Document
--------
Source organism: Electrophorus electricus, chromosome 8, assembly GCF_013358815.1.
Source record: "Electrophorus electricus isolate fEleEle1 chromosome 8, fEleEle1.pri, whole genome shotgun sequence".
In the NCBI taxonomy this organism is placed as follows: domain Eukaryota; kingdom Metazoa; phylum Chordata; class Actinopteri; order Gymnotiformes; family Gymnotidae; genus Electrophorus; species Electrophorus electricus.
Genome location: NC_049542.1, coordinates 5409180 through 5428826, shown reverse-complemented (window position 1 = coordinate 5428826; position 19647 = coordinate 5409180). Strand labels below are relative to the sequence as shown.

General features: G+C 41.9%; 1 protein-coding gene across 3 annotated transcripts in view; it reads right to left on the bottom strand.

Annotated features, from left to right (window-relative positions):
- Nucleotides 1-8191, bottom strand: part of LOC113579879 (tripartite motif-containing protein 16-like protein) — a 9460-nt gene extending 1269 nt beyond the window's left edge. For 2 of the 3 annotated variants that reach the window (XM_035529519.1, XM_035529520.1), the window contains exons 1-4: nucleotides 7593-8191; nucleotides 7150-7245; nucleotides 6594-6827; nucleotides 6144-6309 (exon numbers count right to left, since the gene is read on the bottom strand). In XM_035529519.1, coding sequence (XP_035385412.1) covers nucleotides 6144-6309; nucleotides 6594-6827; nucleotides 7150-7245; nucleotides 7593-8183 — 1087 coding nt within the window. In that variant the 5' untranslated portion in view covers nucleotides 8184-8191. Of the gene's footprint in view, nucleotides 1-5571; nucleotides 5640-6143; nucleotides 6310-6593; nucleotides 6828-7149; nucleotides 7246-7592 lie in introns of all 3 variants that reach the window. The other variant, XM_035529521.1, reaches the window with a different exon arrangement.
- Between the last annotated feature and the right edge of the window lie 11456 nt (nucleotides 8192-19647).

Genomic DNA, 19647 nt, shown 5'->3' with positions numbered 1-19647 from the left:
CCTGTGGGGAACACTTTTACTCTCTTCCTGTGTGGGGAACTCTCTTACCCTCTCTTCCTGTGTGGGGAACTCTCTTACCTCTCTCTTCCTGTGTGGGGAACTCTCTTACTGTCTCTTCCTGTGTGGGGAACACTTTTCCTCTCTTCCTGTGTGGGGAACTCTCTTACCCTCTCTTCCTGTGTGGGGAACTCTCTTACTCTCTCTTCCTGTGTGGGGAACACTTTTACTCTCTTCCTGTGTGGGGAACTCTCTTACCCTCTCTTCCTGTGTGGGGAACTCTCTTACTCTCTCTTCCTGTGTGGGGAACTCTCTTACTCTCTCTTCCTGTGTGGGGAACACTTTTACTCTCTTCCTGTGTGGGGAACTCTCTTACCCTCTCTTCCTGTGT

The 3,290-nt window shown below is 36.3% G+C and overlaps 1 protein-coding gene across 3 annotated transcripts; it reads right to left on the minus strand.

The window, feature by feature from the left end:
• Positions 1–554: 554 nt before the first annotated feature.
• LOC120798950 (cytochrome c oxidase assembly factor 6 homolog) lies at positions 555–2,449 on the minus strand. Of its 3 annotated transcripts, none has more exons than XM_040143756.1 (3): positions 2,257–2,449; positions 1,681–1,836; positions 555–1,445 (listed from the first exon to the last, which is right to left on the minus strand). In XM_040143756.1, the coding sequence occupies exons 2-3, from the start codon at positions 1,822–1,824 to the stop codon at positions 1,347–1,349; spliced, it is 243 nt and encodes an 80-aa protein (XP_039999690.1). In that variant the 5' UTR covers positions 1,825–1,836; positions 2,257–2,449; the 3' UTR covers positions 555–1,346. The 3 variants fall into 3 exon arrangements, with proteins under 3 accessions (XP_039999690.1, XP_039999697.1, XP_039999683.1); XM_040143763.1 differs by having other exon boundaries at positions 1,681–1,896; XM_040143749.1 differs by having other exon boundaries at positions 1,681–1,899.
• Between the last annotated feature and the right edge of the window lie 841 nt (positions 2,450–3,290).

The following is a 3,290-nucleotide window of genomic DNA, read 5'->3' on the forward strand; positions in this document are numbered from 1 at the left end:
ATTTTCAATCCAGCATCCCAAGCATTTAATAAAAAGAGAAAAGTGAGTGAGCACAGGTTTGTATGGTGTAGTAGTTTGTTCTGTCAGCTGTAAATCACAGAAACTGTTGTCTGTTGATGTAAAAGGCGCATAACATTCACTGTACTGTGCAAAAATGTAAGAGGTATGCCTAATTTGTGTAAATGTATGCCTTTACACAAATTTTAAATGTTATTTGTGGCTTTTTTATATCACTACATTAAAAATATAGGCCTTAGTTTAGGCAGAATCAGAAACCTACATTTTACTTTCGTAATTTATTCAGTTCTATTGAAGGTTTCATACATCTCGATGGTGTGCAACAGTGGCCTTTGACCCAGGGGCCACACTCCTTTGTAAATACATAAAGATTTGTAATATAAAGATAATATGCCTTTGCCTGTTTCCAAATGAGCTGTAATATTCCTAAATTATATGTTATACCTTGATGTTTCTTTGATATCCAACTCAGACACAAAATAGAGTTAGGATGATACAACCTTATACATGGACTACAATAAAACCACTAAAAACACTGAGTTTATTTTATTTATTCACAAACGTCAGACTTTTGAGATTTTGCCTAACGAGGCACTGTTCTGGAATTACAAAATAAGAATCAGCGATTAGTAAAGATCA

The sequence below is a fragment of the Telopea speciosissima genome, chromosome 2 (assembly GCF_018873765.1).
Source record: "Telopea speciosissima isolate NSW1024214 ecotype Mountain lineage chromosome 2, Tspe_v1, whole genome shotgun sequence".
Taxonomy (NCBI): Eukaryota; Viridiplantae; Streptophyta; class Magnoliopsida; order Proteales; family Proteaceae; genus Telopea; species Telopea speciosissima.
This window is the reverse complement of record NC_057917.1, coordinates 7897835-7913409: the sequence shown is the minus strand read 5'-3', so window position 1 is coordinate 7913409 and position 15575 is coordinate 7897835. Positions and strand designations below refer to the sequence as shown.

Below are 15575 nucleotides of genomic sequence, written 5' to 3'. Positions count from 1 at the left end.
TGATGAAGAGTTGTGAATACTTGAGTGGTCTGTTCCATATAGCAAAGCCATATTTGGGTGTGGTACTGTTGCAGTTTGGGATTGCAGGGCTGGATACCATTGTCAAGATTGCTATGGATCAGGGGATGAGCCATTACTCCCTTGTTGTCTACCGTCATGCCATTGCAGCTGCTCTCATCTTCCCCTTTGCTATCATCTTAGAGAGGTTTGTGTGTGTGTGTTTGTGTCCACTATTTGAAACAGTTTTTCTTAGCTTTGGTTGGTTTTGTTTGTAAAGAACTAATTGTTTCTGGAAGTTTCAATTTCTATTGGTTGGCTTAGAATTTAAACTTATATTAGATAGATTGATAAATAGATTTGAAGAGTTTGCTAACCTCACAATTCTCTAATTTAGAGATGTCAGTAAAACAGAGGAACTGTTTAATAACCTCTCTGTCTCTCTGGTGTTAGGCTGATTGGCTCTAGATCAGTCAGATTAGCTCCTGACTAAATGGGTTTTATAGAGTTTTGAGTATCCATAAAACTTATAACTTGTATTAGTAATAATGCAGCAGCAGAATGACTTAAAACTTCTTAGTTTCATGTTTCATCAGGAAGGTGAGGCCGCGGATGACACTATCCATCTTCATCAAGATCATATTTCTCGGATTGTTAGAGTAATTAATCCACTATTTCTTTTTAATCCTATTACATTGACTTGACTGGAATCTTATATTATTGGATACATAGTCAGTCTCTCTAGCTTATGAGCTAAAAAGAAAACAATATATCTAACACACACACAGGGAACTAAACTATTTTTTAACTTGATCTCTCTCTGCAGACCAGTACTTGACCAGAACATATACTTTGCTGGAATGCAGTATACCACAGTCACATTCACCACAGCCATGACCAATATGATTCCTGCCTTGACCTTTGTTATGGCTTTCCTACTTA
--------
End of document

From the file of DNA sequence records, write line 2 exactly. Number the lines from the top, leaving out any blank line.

Source record: "Electrophorus electricus isolate fEleEle1 chromosome 8, fEleEle1.pri, whole genome shotgun sequence".